Specialized cells called “chief cells” in the lining of the stomach generally produce digestive enzymes, but when the stomach lining is damaged, these mature, adult cells promptly put on their stem cell hat to multiply rapidly, regenerate damaged tissues and restore homeostatic status quo. The molecular mechanism underpinning this dramatic switch was not known, until now.

A new study in mice led by scientists at the Institute of Molecular Biotechnology of the Austrian Academy of Sciences (IMBA), has now identified a molecular switch for this reserve stem cell state of chief cells. Researchers have found, a genetic switch called p57 is constantly produced in chief cells under normal states but upon injury its expression sharply decreases, followed by the rapid multiplication of chief cells.

“We knew that this behavior must depend on a switch, and we aimed to unveil its precise mechanism of,” said Bon-Kyoung Koo, PhD, an investigator at IMBA and the corresponding author of the study.

The findings were published in the journal Cell Stem Cell on May 5, 2022, in an article titled, ‘p57Kip2 imposes the reserve stem cell state of gastric chief cells’, and could help in developing new treatments for gastric pathologies, such as spasmolytic polypeptide-expressing metaplasia (SPEM), a chronic condition that could lead to cancer.

Normal mouse stomach epithelium in the absence of injury (homeostasis, left) and on day 3 post-injury with high-dose tamoxifen (right). The epithelial tissues are stained with hematoxylin and eosin (Lee/Koo/CellStemCell/IMBA).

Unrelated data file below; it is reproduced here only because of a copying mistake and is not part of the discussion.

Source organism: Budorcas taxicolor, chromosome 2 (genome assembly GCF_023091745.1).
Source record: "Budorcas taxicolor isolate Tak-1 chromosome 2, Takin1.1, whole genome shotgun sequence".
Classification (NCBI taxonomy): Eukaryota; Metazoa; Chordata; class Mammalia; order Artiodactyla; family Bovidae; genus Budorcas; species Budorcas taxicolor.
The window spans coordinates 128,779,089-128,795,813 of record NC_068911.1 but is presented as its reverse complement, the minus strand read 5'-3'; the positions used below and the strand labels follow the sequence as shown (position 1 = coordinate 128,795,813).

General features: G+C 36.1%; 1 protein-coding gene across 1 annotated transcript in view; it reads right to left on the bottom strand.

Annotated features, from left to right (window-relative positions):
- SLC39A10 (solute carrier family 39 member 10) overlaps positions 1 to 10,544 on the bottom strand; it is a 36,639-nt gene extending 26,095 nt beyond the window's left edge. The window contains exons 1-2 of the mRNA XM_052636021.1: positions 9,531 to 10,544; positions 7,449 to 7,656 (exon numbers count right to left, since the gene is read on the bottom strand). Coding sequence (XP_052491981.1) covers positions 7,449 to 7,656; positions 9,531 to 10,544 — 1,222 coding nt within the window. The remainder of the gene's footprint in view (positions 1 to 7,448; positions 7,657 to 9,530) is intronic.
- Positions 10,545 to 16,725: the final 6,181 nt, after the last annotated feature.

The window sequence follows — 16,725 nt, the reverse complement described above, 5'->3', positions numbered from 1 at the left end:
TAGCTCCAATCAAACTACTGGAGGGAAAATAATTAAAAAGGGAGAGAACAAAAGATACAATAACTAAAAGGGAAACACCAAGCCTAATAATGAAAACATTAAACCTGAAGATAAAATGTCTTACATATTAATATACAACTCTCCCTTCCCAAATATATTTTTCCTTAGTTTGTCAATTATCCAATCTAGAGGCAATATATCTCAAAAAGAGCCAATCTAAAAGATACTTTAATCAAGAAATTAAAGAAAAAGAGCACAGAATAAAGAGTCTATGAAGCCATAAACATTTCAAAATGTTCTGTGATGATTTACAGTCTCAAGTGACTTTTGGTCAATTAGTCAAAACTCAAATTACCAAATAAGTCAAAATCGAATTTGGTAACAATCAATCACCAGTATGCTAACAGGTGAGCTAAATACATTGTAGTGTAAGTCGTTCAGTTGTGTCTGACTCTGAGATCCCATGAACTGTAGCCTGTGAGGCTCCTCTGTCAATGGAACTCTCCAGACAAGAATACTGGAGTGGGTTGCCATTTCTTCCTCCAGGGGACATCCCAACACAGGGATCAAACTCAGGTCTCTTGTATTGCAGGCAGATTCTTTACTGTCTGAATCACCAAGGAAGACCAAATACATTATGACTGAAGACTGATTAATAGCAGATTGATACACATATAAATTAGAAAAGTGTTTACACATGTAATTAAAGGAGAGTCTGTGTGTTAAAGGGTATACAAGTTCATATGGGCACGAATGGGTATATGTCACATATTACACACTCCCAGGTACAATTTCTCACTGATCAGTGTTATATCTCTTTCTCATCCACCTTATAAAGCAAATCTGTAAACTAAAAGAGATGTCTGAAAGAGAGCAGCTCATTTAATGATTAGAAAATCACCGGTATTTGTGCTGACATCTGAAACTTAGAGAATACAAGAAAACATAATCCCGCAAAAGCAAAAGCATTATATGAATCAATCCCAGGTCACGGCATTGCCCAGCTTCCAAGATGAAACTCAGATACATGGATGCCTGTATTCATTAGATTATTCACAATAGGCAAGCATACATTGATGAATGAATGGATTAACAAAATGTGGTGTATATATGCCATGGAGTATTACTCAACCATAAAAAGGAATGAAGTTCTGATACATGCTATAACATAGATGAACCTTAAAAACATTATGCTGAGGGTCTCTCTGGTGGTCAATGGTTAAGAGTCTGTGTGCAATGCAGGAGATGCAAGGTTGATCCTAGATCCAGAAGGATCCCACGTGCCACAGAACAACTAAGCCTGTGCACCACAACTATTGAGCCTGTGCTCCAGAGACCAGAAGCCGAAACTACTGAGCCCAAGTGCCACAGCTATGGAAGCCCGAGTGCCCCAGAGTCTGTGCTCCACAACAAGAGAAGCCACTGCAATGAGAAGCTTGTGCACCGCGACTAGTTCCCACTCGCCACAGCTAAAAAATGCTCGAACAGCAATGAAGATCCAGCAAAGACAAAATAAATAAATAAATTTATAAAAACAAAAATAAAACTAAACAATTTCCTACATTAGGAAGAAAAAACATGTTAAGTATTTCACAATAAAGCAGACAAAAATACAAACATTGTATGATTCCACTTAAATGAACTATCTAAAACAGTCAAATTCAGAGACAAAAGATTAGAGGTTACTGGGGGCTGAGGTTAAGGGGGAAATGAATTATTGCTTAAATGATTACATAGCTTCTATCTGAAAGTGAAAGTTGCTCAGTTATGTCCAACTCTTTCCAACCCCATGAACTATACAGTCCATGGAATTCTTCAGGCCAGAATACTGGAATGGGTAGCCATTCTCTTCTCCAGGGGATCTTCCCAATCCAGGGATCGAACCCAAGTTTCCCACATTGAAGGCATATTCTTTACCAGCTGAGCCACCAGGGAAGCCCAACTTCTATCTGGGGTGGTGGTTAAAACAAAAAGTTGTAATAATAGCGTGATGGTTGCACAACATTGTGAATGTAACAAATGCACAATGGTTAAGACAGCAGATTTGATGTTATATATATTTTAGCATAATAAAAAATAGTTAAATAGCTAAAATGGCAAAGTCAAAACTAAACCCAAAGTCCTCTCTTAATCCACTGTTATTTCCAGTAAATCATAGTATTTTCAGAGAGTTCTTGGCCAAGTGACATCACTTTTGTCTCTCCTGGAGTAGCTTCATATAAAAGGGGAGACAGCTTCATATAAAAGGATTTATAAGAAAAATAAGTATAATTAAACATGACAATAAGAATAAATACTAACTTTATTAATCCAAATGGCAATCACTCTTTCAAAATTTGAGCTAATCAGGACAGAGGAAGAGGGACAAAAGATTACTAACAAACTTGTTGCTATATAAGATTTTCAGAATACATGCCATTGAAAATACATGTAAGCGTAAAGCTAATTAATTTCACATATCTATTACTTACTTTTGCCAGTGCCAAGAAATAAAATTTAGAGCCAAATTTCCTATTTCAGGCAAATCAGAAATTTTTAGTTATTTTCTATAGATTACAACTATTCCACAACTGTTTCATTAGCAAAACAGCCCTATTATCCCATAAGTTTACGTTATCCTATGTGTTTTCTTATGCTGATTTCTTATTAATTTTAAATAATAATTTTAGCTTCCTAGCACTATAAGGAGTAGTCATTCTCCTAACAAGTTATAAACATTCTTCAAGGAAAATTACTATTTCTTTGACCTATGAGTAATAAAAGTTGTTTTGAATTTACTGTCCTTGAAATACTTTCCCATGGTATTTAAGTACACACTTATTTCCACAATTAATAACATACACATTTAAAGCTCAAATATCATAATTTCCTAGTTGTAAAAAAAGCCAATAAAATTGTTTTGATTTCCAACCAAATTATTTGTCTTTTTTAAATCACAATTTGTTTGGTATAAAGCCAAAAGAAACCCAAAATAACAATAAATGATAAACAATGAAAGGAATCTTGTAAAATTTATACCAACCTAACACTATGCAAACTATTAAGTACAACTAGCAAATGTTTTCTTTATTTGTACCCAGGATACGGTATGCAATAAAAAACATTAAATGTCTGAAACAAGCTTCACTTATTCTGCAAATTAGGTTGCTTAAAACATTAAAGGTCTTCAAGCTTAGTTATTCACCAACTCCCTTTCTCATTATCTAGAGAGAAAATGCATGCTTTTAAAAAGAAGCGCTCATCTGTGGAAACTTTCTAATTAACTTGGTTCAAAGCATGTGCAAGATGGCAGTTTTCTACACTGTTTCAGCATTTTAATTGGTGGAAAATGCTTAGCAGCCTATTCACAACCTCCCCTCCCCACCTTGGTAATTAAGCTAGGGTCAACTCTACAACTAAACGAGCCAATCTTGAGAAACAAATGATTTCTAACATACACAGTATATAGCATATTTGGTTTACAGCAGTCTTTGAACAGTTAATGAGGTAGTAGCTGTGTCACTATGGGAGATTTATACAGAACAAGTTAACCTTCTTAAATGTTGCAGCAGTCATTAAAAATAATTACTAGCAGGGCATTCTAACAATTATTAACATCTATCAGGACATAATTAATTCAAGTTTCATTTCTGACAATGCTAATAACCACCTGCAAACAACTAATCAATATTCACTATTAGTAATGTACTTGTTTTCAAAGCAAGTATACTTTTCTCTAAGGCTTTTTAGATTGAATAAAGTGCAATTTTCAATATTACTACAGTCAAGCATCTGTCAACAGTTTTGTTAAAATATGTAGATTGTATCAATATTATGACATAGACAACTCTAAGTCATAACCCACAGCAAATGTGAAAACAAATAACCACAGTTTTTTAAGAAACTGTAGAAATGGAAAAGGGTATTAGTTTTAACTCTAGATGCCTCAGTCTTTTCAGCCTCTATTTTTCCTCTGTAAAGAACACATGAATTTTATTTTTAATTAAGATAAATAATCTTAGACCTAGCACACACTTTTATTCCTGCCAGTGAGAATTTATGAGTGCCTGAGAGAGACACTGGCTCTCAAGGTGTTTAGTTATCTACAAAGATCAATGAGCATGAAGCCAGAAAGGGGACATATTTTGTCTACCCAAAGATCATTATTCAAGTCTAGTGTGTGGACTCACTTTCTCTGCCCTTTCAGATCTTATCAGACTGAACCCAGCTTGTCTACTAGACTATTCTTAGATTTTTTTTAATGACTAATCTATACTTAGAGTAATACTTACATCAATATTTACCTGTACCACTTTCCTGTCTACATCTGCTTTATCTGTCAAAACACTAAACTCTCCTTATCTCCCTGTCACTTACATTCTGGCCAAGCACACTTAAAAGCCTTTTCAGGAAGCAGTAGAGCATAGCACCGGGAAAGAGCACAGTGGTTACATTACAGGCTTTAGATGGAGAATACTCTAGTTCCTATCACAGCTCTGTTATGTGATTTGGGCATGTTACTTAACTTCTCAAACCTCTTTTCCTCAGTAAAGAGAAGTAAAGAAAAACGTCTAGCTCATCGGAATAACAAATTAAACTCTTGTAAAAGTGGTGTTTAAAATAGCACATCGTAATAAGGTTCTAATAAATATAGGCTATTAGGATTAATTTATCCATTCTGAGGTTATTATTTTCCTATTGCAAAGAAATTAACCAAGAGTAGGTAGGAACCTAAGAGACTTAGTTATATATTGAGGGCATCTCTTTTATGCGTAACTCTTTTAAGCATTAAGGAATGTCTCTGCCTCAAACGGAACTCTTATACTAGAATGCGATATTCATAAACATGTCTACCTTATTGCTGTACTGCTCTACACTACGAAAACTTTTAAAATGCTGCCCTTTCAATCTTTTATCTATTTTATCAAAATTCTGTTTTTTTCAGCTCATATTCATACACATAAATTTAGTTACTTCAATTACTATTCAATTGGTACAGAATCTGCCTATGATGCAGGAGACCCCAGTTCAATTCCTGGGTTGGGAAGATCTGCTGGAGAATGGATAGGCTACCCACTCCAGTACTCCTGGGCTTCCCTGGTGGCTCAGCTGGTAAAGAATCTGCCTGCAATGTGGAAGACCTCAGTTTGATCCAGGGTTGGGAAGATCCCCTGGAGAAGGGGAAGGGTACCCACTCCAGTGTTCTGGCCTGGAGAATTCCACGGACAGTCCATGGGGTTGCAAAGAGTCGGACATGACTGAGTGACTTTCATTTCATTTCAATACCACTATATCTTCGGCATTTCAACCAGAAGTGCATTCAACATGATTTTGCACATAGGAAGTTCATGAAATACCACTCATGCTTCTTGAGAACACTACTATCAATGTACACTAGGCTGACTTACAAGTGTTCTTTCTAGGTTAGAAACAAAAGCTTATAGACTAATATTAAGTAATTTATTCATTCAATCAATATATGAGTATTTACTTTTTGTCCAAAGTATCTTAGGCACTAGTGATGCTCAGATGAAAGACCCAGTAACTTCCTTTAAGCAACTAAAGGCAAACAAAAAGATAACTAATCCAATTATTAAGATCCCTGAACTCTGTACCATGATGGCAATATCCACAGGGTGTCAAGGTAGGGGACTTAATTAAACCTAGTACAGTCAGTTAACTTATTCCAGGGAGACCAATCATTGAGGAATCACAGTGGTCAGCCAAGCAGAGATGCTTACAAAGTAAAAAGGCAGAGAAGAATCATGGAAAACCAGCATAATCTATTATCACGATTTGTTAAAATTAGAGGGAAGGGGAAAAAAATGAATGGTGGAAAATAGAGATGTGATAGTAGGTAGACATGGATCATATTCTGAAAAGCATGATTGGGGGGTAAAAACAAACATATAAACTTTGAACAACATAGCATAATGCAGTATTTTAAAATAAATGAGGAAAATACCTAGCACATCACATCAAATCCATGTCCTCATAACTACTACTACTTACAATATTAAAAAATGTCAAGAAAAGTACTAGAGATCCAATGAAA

Together with collaborators from Vanderbilt University Medical Center, Nashville, USA, and Pohang University of Science and Technology (POSTECH), Republic of Korea, the scientists developed a mouse model to trace the effects of stomach tissue injury on chief cells. Using single-cell RNA sequencing and doxycycline-induced lineage tracing, the investigators confirmed that the loss of p57 precedes the triggering of proliferation in the chief cell lineage.

“We identified one molecule, p57, as the potential molecular switch we had been looking for,” said Ji-Hyun Lee, PhD, a postdoctoral fellow in Koo’s lab and the lead author of this study. “We confirmed that, upon injury, the level of p57 rapidly decreases in the chief cells and that this is followed by a peak of proliferation within the chief cell lineage.”

In organoids cultured from the main body of the stomach (corpus organoids), the researchers found artificially enhancing p57 expression induced a long-term reserve stem cell state, altered requirements of the immediate surroundings and increased enzyme secretion. This indicated that high levels of p57 in the gastric organoids made the reserve stem cells behave more like mature, secretory chief cells that do not multiply.

Normal mouse stomach epithelium (above) versus epithelium with p57 overexpression (below) at day 3 post-injury with high-dose tamoxifen (HDT). The epithelium is stained for chief cells (magenta), neck cells (green), and proliferating cells (white) (Lee/Koo/CellStemCell/IMBA).

The scientists also found that if they prevented the decrease of p57 expression in chief cells through the induction of constitutive or constant expression of the gene, their ability to multiply and respond to injury was impaired.

“Organoids are usually highly proliferative because of the growth factor cocktail that they need in culture. However, once we introduced p57, the organoids suddenly stopped growing,” said Lee. “In a second step, we reduced the expression of p57, and to our delight, the organoids started proliferating again. This means that the cells did not lose their stemness due to p57. They merely went into a reserve state, exactly mimicking our in vivo observations.”

The team concludes, p57 acts as a gatekeeper that imposes the reserve stem cell state on chief cells when homeostasis is disrupted due to injury.

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